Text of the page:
The worship center at Calvary Church of Santa Ana, Calif. recently installed a new sound reinforcement system headed by EAW KF730P compact, high-output line array loudspeakers. The new audio system replaces the original one, which was installed when the worship center opened in the early 1990s, and reflects the church's continuing transition from largely spoken word presentation and traditional (choir, organ) music to a more contemporary worship style.
Gates Sound, based in nearby Buena Park, Calif. and headed by Doug Gates, worked closely with Calvary Church Technical Arts Director Trevor Behrns to devise the new system.
The width of the room requires more than 100 degrees of horizontal coverage from the loudspeakers. A group of church representatives chose an EAW KF730P line array system that offers up to 110 degrees of horizontal dispersion and plenty of output from a compact footprint. KF730P cabinets, the permanent installation version of the KF730, include dual 1.75-inch voice coil compression drivers and dual 7-inch cone drivers, both working with a mid- to high-frequency horn that fills the entire face of the enclosure. This combination is said to allow the KF730P to maintain exceptional horizontal pattern control throughout the MF/HF pass-band.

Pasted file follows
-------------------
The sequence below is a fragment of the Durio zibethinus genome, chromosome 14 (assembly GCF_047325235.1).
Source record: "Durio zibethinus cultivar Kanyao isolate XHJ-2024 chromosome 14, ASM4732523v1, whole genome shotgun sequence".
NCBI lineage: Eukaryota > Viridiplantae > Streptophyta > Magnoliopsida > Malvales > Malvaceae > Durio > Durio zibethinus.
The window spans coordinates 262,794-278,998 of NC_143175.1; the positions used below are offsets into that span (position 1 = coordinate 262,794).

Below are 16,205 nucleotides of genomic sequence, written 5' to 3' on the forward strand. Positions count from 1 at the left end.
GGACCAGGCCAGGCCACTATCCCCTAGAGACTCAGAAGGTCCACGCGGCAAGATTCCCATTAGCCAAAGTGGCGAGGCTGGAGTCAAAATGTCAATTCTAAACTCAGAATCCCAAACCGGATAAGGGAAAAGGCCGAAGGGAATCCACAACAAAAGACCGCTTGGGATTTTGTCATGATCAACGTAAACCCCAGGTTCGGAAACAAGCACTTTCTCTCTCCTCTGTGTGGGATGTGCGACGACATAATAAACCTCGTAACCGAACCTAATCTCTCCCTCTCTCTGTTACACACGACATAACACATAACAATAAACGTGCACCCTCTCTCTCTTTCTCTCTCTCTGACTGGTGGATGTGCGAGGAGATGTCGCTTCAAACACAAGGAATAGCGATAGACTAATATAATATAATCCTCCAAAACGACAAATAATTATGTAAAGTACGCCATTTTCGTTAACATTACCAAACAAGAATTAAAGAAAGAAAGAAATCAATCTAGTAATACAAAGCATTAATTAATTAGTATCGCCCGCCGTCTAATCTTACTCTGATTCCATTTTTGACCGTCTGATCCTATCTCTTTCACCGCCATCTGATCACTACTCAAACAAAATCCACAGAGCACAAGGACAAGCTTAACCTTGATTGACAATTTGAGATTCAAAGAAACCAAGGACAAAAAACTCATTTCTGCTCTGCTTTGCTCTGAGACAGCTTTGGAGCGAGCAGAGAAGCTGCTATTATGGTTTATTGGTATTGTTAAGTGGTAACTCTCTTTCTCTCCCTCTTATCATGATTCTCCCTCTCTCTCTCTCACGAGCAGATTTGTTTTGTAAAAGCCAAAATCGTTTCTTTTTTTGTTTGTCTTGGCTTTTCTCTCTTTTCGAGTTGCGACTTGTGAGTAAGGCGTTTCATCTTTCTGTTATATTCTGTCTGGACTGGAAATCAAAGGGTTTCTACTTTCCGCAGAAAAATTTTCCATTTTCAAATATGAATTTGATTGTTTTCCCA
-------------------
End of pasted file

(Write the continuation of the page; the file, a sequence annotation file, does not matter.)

In addition, the low-frequency section offers EAW's proprietary Phase Aligned design that extends the full 110 degrees of horizontal coverage all the way down to 160 Hz. The design also spaces the dual 10-inch LF cone drivers so that their bandwidth matches that of the MF through crossover.
“What we wanted, and what has been delivered by the KF730's, is a really full, warm sound signature,” Behrns says. “We didn't need gigantic rock music levels-even though this system can deliver it-but rather, full-bandwidth and very even coverage at every seat, without variance. When someone would complain about the old system, we'd ask, 'Where did you sit,' because the coverage was so spotty. We don't have to worry about that anymore.”
EAW KF730 Wizard software was used to determine array structure, cabinet count and aiming. Audio Geer, EAW's sales representative firm for the region, provided support and later returned to assist with final tuning and analysis, deploying SIA Smaart-Live for the job.
The system is configured in stereo, with left and right line arrays made up of seven modules each, flown above the farthest sides of the stage. Modeling had shown this approach to be optimum in terms of coverage, excepting a slight gap in mid- to high-frequency presence in the front-center seats. This gap was addressed with dual KF730P modules flown centrally above the front of the stage, tucked tightly up to the ceiling.
Standard KF730P flying hardware was used to securely fix the arrays to a load-rated beam traversing the stage. Splay brackets included in the hardware package allowed the installers to easily fix the splay angles between enclosures.
“This was really an easy install as far as the loudspeakers,” Gates notes. “The arrays go together very easily and the hardware is precise and solid.”